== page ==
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Review: The Importance of Being Earnest/A Soldier and a Maker

A gloriously irreverent operatic adaptation of Oscar Wilde's classic.

A 1934 production of The Importance of Being Earnest
A 1934 production of The Importance of Being Earnest

The Importance of Being Earnest/A Soldier and a Maker

Barbican Hall Thursday 26 April/Barbican Pit Sunday 29 April 2012.

It’s clear from the first bars of Gerald Barry’s new operatic adaptation of The Importance of Being Earnest that tradition can expect little by way of kid gloves. Wilde’s cucumber sandwiches might have survived intact, but as crunching, splintering brass chords dismantle the wreckage of Auld Lang Syne, the barely-familiar melody pulsing with rhythmic death-throes, it’s clear that this comedy of manners has taken its battle of the sexes out of the drawing room and onto the streets.

A plot thinner than an ingenue’s waist provides the structure on which Oscar Wilde hangs some of the sharpest, swiftest wit, making for a delightful piece of theatre but a decidedly unlikely basis for the ponderous pace of opera. There’s a reason comic operas tend toward the slapstick.

Yet what Barry has achieved here is remarkable, both on its own terms and as a skilled reinvention of a classic. Cutting the play with brutal enthusiasm and sticking to his own astringent, contrarian sound-world, he creates a sophisticated piece of musical comedy whose energy is impossible to gainsay. Cross-casting Lady Bracknell as a bass (a suitably stentorian Alan Ewing) gives the role the sexless gravitas it calls out for, and helps anchor Barry’s unwieldy phrases as they lumber expressively from the lowest regions up into falsetto. Ewing’s vomitous delivery of “A handbag” is a worthy rival to Edith Evans’.

Reworking Lady Bracknell as a composer (a devotee, naturally, of the German school) allows Barry’s musical humour to romp in moments of pastiche (a military march at the mention of the French Revolution) and two extraordinary vocal orchestrations of Beethoven’s Ode to Joy, exploiting the neurotic tenorial extremes of Peter Tantsits’ John Worthing. But while both Tantsits and Joshua Bloom’s Algernon manage to shape Barry’s athletic vocal lines into fully characterised melodies, it is Barbara Hannigan’s Cecily who shines brightest, plucking top Ds from the air, and clashing with Gwendolen (Katalin Karolyi) in a vocal battle of wilfully non-musical vigour.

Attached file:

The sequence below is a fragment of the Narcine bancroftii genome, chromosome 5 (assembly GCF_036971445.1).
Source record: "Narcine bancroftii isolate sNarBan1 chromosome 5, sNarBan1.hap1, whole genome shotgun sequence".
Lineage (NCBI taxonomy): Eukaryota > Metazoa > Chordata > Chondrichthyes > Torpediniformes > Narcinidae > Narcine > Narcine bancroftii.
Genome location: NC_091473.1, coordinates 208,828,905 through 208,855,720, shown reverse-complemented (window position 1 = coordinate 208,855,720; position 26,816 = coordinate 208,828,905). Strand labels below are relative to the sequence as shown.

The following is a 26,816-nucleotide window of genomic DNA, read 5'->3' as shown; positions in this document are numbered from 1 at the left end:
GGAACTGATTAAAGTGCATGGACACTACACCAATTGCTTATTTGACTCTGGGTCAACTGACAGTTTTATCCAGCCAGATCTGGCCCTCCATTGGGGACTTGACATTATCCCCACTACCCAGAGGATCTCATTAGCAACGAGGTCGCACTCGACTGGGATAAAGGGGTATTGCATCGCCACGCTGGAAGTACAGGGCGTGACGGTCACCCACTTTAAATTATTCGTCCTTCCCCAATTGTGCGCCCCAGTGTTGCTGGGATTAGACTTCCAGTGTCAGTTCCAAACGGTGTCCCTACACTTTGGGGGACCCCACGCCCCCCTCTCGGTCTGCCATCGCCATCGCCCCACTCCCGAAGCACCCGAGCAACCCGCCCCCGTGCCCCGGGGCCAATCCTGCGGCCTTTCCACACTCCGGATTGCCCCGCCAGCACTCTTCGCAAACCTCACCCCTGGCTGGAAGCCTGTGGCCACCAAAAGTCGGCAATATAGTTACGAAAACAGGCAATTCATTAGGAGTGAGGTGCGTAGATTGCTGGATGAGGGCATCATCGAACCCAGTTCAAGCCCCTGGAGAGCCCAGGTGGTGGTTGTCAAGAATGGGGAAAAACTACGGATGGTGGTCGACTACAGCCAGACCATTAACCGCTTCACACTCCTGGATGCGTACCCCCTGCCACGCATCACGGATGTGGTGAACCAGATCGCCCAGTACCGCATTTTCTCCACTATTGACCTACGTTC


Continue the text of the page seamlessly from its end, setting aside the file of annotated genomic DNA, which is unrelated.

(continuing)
Loud-hailers, smashed plates (40 sacrificed in each performance), and even a pair of riding boots are all enlisted to Barry’s irreverent cause, marshalled in a witty attack on Serialism and the intellectual affectations of Schoenberg et al. Under Thomas Ades, the Birmingham Contemporary Music Group shaped Barry’s orchestral textures with precision, giving just the right amount of bite to a work whose technical credentials and inventiveness have shown up the various toothless excuses for contemporary opera London has been fobbed-off with recently.

Taking a rather more reflective approach to tradition, pianist and broadcaster Iain Burnside’s latest homage to English music, A Soldier and a Maker, explores the life and work of Ivor Gurney. A casualty (mentally if not physically) of the First World War, Gurney never fully recovered from his experiences, and his latter years in a mental hospital robbed Britain of an composer who might have rivalled his contemporary Herbert Howells for elegiac pastoralism.

Interweaving performances of Gurney’s own music with drama fashioned from letters, medical records, and accounts from Gurney’s friends and colleagues, Burnside has created a vivid if slightly overloaded piece of theatre (Gurney’s own works rarely outstay their welcome) that frames the composer’s valleys and meadows within war, psychological collapse and the changing social landscape of post-Edwardian England.

Burnside’s young performers from the Guildhall School of Music & Drama throw themselves gamely into the period, simpering, guffawing and jolly-good-chap-ing with gusto. Richard Goulding’s Gurney is brittle and touching – ever the outsider – and balanced by the impossibly smug Howells (Nicholas Allen). The singing is a mixed-bag, at its best in ensembles, but mention should be made of some fine work from Alex Knox and Adam Sullivan, whose beautiful phrasing mirrored the curving hillsides so beloved of the composer.

Gurney’s is a life that lends itself to dramatisation, a slow-building, episodic tragedy of creative waste, but one that occasionally struggles here to break free of the weight of Burnside’s research. Tellingly it is in the bald accounts of Gurney’s sister Winifred (Bethan Langford) and the simple grasp and sigh of Gurney’s own music that the drama finds its centre – truest testimony to the slight, unassuming genius of this neglected artist.